Jean Goldkette


  • March 18, 1893/9
  • Valenciennes, France


  • March 24, 1962
  • Santa Barbara, CA

Jean Goldkette

Jean Goldkette led the most talented and successful jazz orchestra of the late 1920s. Born to a family of traveling performers, Goldkette spent his early years in Greece and Russia before immigrating to the United States sometime around 1910. Though a talented and classically trained pianist he was first and foremost a businessman. He saw potential in the rising jazz market and turned his sights towards popular music.

Goldkette played briefly with Andrew Raymond's band in 1921 before beginning a career as an agent and contractor in the Detroit area, organizing multiple orchestras under his own name and booking for such outlets as the Detroit Athletic Club and his own Graystone Ballroom. One of his contract groups, the Orange Blossoms, later broke from him to become the Casa Loma Orchestra. Goldkette also served as agent for McKinney's Cotton Pickers.

In 1924 Goldkette decided to put together a top-notch jazz outfit that could rival the popularity of Paul Whiteman's orchestra. Famous names featured at various times in Goldkette's banner group included Eddie Lang, Joe Venuti, Russ Morgan, and Tommy and Jimmy Dorsey. But despite the proliferation of talented performers the band's first couple of years were unexceptional. It finally came to life, however, in 1926 when trumpeter Bix Beiderbecke and saxophonist Frankie Trumbauer joined. On wax the group recorded many significant sides for RCA Victor. Live it was second to none, even defeating Fletcher Henderson's orchestra in a battle of the bands. Goldkette himself did not perform in any group which bore his name.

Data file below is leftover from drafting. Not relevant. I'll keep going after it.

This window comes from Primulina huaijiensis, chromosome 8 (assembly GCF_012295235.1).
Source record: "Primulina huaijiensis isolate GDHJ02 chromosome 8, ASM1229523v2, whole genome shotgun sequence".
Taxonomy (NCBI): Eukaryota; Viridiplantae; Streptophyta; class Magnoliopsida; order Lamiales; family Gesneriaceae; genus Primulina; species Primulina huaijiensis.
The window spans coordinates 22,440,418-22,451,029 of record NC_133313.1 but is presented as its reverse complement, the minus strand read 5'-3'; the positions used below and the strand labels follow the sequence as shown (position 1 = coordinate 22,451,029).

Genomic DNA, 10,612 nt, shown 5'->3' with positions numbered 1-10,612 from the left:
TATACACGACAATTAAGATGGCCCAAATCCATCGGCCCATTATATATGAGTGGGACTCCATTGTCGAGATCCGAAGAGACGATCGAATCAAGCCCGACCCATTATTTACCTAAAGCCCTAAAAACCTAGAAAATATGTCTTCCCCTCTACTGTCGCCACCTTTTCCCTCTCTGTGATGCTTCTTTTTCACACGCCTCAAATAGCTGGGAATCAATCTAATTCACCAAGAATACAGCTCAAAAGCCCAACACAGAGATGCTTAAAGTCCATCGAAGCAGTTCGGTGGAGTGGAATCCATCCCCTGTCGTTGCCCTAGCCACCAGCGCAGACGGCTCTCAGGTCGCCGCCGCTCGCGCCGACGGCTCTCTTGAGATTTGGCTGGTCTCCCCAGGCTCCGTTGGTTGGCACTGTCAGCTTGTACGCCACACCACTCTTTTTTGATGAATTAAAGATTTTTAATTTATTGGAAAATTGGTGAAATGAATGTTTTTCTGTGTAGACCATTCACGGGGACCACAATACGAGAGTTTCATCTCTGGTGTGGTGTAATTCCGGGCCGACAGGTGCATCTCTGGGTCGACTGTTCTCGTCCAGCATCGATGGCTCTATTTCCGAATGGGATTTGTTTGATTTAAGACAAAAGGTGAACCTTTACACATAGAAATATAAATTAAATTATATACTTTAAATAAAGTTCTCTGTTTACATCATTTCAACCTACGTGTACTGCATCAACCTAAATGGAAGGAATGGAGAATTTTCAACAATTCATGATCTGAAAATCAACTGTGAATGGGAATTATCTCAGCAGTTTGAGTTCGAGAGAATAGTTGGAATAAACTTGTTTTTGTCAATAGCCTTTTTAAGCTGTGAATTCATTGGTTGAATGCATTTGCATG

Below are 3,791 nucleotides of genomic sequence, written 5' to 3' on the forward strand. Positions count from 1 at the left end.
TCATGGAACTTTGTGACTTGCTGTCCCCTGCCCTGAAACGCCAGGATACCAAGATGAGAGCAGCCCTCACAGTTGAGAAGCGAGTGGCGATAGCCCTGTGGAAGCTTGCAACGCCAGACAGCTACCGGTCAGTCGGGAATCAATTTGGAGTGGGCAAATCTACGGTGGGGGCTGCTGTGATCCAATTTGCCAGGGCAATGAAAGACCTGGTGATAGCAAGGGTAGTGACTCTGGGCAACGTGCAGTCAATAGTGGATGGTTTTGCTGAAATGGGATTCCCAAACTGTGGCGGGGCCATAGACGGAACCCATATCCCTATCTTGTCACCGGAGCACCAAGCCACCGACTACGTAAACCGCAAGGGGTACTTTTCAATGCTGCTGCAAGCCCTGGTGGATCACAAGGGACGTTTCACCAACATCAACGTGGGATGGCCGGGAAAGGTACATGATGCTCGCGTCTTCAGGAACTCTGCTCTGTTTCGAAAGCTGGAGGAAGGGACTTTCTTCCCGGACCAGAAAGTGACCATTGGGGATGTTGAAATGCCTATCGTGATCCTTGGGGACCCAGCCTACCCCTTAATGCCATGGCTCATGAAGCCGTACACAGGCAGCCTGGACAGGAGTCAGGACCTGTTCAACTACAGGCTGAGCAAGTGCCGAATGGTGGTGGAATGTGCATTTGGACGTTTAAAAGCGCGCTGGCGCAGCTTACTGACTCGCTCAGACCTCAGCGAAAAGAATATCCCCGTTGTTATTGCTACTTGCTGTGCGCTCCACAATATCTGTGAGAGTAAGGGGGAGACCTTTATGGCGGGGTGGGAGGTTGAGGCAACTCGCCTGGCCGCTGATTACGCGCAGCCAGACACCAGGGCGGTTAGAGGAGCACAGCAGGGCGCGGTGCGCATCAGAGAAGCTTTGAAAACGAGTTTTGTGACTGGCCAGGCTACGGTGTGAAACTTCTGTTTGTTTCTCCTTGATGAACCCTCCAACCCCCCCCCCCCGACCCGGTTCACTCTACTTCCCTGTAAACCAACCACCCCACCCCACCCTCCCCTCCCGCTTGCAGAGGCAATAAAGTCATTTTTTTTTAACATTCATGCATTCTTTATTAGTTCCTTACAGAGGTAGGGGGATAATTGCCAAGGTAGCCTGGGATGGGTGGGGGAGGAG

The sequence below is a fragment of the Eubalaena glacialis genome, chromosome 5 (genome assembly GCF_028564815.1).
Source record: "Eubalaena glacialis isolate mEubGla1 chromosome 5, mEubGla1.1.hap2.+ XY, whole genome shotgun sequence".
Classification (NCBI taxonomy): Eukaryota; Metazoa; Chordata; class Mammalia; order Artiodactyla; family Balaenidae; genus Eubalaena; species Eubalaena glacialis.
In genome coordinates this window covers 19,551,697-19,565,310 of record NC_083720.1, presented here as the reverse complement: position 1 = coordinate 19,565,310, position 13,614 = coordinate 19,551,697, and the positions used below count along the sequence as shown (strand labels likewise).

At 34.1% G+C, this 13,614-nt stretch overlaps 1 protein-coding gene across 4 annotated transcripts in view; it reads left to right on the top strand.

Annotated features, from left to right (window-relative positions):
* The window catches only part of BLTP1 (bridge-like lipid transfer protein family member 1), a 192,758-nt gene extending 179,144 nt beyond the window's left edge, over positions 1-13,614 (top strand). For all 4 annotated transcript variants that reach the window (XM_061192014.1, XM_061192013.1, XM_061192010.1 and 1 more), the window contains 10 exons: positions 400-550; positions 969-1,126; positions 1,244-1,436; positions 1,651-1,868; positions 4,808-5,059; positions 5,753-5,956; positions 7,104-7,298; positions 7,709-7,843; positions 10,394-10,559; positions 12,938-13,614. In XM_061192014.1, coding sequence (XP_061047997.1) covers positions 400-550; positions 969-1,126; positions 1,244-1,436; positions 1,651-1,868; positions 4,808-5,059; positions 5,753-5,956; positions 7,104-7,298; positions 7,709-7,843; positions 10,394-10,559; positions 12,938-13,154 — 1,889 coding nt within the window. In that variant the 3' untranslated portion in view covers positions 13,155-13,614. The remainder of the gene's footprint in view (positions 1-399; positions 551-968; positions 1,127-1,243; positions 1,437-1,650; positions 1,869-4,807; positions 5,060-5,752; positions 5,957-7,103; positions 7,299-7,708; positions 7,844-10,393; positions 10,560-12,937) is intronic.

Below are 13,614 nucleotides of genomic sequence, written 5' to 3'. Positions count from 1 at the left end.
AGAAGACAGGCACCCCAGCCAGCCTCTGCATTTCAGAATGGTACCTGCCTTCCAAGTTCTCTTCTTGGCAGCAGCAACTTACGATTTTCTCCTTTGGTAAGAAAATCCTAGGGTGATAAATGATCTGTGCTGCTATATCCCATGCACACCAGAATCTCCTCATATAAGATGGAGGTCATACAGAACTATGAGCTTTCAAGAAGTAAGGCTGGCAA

Financial problems caused by high musician salaries forced Goldkette to disband his all-star orchestra in 1927, though he continued to record under its moniker with a new line-up until 1929. Most of his former stars ended up joining Whiteman. Goldkette continued to work as a booking agent into the 1930s but had given up all his bands by 1930, deciding to pursue a career in classical music instead. He briefly organized popular music orchestras in the mid-1940s and 1950s, though he never again reached the levels he had attained in the late 1920s. Jean Goldkette passed away in 1962.